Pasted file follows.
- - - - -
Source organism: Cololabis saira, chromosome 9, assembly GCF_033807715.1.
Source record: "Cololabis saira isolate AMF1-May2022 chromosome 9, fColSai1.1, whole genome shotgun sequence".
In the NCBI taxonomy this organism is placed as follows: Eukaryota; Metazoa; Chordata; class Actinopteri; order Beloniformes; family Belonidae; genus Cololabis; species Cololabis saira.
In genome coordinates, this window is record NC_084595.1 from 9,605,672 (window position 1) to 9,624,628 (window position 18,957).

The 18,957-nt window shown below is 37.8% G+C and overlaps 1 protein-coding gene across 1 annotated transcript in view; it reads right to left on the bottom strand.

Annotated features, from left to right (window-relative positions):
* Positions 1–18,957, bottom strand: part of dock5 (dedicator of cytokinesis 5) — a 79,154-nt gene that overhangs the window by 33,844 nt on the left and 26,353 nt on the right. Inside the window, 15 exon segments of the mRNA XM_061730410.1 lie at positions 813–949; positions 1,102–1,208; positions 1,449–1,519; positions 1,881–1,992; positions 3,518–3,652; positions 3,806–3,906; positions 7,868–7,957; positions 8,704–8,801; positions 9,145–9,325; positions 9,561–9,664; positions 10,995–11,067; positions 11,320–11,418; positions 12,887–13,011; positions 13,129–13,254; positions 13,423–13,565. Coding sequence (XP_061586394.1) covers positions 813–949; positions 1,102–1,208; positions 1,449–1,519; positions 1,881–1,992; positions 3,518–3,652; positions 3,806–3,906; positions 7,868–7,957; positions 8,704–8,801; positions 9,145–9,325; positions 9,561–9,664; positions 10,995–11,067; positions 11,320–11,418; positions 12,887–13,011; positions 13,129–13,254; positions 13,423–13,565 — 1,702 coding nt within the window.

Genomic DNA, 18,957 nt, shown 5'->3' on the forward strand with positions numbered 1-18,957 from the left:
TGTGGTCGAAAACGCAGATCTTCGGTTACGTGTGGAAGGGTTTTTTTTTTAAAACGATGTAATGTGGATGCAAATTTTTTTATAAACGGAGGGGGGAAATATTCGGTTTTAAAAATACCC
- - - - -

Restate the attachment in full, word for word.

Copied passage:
Source organism: Cololabis saira, chromosome 9, assembly GCF_033807715.1.
Source record: "Cololabis saira isolate AMF1-May2022 chromosome 9, fColSai1.1, whole genome shotgun sequence".
In the NCBI taxonomy this organism is placed as follows: Eukaryota; Metazoa; Chordata; class Actinopteri; order Beloniformes; family Belonidae; genus Cololabis; species Cololabis saira.
In genome coordinates, this window is record NC_084595.1 from 9,605,672 (window position 1) to 9,624,628 (window position 18,957).

The 18,957-nt window shown below is 37.8% G+C and overlaps 1 protein-coding gene across 1 annotated transcript in view; it reads right to left on the bottom strand.

Annotated features, from left to right (window-relative positions):
* Positions 1–18,957, bottom strand: part of dock5 (dedicator of cytokinesis 5) — a 79,154-nt gene that overhangs the window by 33,844 nt on the left and 26,353 nt on the right. Inside the window, 15 exon segments of the mRNA XM_061730410.1 lie at positions 813–949; positions 1,102–1,208; positions 1,449–1,519; positions 1,881–1,992; positions 3,518–3,652; positions 3,806–3,906; positions 7,868–7,957; positions 8,704–8,801; positions 9,145–9,325; positions 9,561–9,664; positions 10,995–11,067; positions 11,320–11,418; positions 12,887–13,011; positions 13,129–13,254; positions 13,423–13,565. Coding sequence (XP_061586394.1) covers positions 813–949; positions 1,102–1,208; positions 1,449–1,519; positions 1,881–1,992; positions 3,518–3,652; positions 3,806–3,906; positions 7,868–7,957; positions 8,704–8,801; positions 9,145–9,325; positions 9,561–9,664; positions 10,995–11,067; positions 11,320–11,418; positions 12,887–13,011; positions 13,129–13,254; positions 13,423–13,565 — 1,702 coding nt within the window.

Genomic DNA, 18,957 nt, shown 5'->3' on the forward strand with positions numbered 1-18,957 from the left:
TGTGGTCGAAAACGCAGATCTTCGGTTACGTGTGGAAGGGTTTTTTTTTTAAAACGATGTAATGTGGATGCAAATTTTTTTATAAACGGAGGGGGGAAATATTCGGTTTTAAAAATACCC